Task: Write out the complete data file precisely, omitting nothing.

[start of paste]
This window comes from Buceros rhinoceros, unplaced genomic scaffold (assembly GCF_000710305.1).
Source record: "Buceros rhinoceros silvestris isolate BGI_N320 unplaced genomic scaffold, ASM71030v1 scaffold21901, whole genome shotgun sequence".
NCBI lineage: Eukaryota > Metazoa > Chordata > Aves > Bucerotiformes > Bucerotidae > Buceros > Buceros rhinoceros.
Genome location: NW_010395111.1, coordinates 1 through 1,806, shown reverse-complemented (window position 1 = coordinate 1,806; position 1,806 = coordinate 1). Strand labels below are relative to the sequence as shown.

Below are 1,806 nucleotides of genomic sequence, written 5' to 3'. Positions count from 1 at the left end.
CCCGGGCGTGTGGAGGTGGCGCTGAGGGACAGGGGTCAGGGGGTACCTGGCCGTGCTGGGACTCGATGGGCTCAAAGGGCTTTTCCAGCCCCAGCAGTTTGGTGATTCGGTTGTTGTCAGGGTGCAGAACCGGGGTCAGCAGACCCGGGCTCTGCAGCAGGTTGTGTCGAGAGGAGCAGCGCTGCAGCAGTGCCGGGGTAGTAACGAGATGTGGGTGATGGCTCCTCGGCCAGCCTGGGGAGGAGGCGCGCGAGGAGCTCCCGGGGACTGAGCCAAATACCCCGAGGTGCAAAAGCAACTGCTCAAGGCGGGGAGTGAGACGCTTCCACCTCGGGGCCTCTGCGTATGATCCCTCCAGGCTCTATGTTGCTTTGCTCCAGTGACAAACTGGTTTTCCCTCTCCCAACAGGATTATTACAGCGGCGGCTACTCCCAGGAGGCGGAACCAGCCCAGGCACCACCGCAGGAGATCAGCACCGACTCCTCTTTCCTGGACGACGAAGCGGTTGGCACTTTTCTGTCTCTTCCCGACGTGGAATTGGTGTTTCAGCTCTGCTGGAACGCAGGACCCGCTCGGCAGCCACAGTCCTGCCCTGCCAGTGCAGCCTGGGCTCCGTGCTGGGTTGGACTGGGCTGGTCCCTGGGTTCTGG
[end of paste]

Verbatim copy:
This window comes from Buceros rhinoceros, unplaced genomic scaffold (assembly GCF_000710305.1).
Source record: "Buceros rhinoceros silvestris isolate BGI_N320 unplaced genomic scaffold, ASM71030v1 scaffold21901, whole genome shotgun sequence".
NCBI lineage: Eukaryota > Metazoa > Chordata > Aves > Bucerotiformes > Bucerotidae > Buceros > Buceros rhinoceros.
Genome location: NW_010395111.1, coordinates 1 through 1,806, shown reverse-complemented (window position 1 = coordinate 1,806; position 1,806 = coordinate 1). Strand labels below are relative to the sequence as shown.

Below are 1,806 nucleotides of genomic sequence, written 5' to 3'. Positions count from 1 at the left end.
CCCGGGCGTGTGGAGGTGGCGCTGAGGGACAGGGGTCAGGGGGTACCTGGCCGTGCTGGGACTCGATGGGCTCAAAGGGCTTTTCCAGCCCCAGCAGTTTGGTGATTCGGTTGTTGTCAGGGTGCAGAACCGGGGTCAGCAGACCCGGGCTCTGCAGCAGGTTGTGTCGAGAGGAGCAGCGCTGCAGCAGTGCCGGGGTAGTAACGAGATGTGGGTGATGGCTCCTCGGCCAGCCTGGGGAGGAGGCGCGCGAGGAGCTCCCGGGGACTGAGCCAAATACCCCGAGGTGCAAAAGCAACTGCTCAAGGCGGGGAGTGAGACGCTTCCACCTCGGGGCCTCTGCGTATGATCCCTCCAGGCTCTATGTTGCTTTGCTCCAGTGACAAACTGGTTTTCCCTCTCCCAACAGGATTATTACAGCGGCGGCTACTCCCAGGAGGCGGAACCAGCCCAGGCACCACCGCAGGAGATCAGCACCGACTCCTCTTTCCTGGACGACGAAGCGGTTGGCACTTTTCTGTCTCTTCCCGACGTGGAATTGGTGTTTCAGCTCTGCTGGAACGCAGGACCCGCTCGGCAGCCACAGTCCTGCCCTGCCAGTGCAGCCTGGGCTCCGTGCTGGGTTGGACTGGGCTGGTCCCTGGGTTCTGG